Last week I received two phone calls from colleagues who are on the professional staff of Israeli nonprofits with multimillion shekel budgets. Both are frustrated by their organizations’ unwillingness or inability to understand what it takes to be successful at increasing their financial resources and moving toward financial sustainability. These cases, which differ in interesting ways, provide an opportunity for us to understand the difficulties some nonprofits face in changing their approach to what used to be referred to simply as fundraising.
The first case example involves a nonprofit organization that runs a network of schools for new immigrants. In the past most of its funding was provided by the Israel government based on a per capita count of the students; it received funds both for a standard educational program and for enhanced, supplemental programs for the new arrivals. Due to changes in the government’s allocation system as well as its approach to reimbursing organizations for special, supplemental programs, there has been a significant decrease in the nonprofit’s funding.
These changes have caused a financial crisis for the organization and its future has become precarious. In response the agency decided to hire an American fundraiser to seek out and secure additional funds from people in the United States. One of the Israeli- based development professionals asked me a series of structural and functional questions about the American fundraiser:
- How can the agency evaluate someone’s success as a fundraiser?
- Should there be a specific job description for someone hired as a fundraiser?
- How does the person receive compensation? Is it based on a salary or based on a percentage of the funds raised?
- How should the person receive supervision and from whom in the Israeli organization’s office?
The second organization is sponsored by the Israeli government, which provides its entire multi-million shekel budget. Its overall mission is to reach out to marginally functioning young people and strengthen their engagement in the informal and formal structures of Israel society. Its activities’ specific aim is to prepare these young people for service in the Israel Defense Forces and to support them during their service.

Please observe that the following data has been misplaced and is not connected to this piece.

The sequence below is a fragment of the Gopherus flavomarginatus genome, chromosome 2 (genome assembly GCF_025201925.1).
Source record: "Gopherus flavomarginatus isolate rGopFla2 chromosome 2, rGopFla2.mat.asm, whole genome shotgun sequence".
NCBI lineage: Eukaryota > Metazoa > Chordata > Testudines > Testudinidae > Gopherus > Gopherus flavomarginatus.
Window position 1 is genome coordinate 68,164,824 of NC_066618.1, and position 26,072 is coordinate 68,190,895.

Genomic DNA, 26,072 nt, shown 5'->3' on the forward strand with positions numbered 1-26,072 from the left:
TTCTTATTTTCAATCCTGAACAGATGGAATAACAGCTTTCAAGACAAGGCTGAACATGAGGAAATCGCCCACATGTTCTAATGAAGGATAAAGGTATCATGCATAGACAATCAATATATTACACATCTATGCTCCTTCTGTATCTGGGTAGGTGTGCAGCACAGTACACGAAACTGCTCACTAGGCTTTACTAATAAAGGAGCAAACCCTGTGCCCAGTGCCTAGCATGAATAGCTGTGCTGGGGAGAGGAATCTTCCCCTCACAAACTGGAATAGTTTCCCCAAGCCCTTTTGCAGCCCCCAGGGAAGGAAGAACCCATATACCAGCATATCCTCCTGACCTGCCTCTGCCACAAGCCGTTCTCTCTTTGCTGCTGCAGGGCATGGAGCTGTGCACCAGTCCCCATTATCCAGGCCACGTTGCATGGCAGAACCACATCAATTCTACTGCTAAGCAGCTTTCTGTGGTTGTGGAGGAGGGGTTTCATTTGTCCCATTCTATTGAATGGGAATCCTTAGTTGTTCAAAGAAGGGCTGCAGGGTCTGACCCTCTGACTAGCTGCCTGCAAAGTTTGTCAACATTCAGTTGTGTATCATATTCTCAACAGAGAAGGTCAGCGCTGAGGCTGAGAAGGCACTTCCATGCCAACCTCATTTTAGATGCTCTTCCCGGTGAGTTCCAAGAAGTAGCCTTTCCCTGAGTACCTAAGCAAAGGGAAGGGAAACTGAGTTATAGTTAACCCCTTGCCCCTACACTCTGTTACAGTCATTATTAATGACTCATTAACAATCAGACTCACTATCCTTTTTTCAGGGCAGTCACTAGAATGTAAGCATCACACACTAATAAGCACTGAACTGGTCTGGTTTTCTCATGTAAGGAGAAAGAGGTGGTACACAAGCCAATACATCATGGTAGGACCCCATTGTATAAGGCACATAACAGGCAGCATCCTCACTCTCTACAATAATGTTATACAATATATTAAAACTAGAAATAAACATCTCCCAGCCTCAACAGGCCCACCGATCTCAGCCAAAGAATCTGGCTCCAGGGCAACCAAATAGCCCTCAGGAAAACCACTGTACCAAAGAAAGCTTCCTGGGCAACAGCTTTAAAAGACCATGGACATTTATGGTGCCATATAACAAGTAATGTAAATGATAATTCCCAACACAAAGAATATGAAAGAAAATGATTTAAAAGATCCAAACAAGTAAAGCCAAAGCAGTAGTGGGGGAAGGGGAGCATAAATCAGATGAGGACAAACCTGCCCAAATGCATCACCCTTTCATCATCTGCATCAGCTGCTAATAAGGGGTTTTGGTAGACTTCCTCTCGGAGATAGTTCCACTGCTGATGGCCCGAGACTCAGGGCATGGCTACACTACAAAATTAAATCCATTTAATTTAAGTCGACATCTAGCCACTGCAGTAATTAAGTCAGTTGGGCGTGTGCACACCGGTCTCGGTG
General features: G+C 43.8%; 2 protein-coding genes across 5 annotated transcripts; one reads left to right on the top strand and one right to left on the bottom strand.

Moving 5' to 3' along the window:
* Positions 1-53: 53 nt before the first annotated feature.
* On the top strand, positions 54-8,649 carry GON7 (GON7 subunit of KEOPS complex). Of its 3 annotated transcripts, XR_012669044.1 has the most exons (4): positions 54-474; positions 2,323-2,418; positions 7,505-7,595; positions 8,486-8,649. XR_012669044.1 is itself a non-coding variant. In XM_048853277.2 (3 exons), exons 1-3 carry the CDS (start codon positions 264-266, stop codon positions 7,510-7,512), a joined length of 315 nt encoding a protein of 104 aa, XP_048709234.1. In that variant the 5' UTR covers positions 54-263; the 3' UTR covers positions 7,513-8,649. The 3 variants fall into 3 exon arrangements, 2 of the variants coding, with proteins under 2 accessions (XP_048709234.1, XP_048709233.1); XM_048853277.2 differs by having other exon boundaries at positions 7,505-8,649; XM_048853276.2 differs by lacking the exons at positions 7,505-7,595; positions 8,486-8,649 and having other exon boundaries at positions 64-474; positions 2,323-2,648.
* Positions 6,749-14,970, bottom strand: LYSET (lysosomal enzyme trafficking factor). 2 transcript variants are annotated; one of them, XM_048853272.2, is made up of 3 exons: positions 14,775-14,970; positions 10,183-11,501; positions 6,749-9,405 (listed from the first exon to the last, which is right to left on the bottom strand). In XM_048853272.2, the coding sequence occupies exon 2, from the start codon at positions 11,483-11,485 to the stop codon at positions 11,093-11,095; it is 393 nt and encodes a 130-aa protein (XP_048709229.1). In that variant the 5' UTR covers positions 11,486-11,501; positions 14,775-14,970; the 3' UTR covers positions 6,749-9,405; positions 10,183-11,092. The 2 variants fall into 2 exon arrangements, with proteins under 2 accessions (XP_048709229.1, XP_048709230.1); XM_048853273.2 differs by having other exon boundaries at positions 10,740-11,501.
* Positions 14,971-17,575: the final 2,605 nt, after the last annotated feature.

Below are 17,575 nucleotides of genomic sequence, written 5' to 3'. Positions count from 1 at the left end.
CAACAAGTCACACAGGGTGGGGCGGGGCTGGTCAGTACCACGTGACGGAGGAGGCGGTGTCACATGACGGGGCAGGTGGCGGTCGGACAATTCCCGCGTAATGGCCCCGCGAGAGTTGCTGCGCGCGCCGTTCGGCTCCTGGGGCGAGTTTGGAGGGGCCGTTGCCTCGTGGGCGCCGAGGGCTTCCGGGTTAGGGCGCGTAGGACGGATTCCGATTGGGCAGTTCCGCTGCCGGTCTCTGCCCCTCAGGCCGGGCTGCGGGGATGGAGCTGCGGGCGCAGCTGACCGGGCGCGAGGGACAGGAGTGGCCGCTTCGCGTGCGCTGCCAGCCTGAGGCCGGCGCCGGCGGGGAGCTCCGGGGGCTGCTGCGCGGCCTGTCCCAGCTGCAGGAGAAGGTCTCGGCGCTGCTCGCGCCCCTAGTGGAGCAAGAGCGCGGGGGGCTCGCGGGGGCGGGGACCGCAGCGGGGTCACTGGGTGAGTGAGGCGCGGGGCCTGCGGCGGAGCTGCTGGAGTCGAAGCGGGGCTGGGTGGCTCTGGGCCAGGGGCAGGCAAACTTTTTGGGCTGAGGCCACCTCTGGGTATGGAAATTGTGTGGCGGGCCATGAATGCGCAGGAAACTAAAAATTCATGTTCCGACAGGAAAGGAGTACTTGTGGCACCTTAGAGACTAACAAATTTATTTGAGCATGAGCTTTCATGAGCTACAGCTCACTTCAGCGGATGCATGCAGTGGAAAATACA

The person who has overall responsibility for raising funds for the organization reached out to me for advice. The Israeli government was cutting back its budget allocation, and in response the agency engaged a consultant. My colleague wanted to know whether the strategic approach to redevelop the board and involve them in fundraising that the consultant was recommending was appropriate.
The first questions I asked both my colleagues focused on the role of their agencies/ board of directors. First of all, is there a board? If so, what is its role? How do the board members understand their involvement in the organization? What responsibilities do they assume for the financial sustainability of the nonprofit organization? What have they been doing to address the crisis that both organizations are confronting at the present time?